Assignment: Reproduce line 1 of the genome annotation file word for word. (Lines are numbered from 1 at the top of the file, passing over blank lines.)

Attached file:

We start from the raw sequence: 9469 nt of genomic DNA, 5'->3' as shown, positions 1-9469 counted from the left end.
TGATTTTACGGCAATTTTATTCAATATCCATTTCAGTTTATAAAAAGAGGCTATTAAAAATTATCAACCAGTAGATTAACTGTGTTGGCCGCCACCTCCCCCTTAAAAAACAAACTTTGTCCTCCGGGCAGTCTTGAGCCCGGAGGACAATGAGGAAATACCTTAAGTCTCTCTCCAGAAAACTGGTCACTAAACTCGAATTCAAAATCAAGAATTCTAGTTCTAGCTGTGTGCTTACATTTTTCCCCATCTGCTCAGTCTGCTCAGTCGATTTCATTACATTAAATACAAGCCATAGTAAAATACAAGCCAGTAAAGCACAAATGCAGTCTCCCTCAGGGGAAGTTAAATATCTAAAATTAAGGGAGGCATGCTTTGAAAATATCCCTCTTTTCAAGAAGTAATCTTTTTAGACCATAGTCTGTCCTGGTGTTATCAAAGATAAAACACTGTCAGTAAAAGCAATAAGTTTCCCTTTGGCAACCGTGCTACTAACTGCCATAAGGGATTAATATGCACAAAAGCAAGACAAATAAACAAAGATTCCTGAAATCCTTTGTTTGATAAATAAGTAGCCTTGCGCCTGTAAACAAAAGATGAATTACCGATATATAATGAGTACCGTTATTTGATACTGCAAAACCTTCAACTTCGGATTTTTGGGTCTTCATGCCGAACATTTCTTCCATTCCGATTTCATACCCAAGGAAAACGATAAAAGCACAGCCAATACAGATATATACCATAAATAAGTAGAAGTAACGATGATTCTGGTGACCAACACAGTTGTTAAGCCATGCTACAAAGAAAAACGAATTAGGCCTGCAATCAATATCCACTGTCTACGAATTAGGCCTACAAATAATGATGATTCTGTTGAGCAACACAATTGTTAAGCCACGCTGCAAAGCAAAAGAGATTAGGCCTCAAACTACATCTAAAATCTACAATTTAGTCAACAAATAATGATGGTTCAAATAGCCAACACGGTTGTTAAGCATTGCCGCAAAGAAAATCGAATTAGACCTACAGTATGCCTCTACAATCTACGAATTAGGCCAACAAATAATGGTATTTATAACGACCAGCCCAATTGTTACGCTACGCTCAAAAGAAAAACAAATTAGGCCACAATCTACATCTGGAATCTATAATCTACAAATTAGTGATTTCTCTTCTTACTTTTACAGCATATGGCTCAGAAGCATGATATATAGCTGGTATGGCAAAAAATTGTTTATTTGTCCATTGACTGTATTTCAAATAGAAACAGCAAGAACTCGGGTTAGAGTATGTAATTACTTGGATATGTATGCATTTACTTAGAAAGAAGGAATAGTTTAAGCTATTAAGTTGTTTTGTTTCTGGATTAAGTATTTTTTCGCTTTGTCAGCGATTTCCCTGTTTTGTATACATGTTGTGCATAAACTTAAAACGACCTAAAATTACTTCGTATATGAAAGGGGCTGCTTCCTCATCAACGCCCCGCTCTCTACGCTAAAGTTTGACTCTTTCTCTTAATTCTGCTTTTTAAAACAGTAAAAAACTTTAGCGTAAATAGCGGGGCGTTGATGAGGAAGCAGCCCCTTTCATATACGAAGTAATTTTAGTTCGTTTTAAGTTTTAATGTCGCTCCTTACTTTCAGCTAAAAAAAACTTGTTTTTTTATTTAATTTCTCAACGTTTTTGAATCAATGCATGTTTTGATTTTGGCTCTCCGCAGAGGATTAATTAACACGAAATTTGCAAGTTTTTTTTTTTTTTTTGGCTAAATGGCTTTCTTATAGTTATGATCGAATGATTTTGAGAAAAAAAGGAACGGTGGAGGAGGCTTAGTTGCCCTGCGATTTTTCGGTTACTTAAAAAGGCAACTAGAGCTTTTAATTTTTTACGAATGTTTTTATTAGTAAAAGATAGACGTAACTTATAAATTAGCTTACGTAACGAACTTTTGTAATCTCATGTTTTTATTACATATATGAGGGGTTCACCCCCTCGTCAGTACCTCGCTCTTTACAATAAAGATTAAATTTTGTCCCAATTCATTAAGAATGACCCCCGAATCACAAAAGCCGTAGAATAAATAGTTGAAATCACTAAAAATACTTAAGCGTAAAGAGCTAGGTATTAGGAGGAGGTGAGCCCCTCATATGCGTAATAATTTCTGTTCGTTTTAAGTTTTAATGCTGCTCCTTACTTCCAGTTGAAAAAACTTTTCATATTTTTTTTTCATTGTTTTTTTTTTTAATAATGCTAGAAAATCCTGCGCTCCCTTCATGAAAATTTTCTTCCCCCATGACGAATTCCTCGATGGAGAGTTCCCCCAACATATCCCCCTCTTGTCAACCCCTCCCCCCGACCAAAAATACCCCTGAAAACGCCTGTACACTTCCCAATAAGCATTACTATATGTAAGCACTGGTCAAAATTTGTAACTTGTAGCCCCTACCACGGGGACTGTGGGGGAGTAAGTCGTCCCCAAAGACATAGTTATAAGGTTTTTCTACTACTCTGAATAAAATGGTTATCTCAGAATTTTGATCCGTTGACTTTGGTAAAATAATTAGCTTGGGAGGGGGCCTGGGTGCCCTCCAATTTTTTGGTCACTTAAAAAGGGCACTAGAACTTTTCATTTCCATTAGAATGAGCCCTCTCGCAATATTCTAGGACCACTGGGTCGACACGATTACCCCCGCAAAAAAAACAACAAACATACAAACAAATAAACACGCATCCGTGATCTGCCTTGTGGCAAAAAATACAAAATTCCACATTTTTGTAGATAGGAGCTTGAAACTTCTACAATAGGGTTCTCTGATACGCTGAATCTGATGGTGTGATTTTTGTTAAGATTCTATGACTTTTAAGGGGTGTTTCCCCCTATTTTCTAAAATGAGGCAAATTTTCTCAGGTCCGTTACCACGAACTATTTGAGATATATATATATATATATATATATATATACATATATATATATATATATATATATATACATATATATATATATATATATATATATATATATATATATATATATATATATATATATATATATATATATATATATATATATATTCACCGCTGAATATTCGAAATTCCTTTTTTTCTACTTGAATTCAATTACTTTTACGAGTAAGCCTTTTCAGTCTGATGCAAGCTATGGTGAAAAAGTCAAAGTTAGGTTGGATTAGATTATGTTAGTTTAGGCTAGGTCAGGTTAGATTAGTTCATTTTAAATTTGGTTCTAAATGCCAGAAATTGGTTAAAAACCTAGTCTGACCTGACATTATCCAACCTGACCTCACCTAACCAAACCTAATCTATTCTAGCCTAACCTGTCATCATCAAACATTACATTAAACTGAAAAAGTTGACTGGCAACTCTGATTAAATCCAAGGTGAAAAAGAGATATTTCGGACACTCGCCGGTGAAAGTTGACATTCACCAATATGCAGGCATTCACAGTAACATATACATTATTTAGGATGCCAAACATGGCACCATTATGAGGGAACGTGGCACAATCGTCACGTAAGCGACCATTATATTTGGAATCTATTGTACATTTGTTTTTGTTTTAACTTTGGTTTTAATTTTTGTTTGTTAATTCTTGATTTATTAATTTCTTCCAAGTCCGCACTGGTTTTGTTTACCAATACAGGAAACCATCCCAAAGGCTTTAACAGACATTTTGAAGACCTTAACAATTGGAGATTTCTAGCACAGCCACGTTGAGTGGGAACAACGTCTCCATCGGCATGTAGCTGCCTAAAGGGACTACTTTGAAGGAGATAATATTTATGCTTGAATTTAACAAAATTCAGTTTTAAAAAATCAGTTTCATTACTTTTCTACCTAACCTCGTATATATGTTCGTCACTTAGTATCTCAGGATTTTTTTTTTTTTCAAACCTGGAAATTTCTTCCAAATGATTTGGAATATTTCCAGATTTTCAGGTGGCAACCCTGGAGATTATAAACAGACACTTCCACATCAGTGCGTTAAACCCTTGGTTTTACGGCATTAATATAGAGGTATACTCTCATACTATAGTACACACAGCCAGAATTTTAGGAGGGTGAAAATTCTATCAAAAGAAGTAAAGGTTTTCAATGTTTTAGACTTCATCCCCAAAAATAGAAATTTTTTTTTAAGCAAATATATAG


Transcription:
We start from the raw sequence: 9469 nt of genomic DNA, 5'->3' as shown, positions 1-9469 counted from the left end.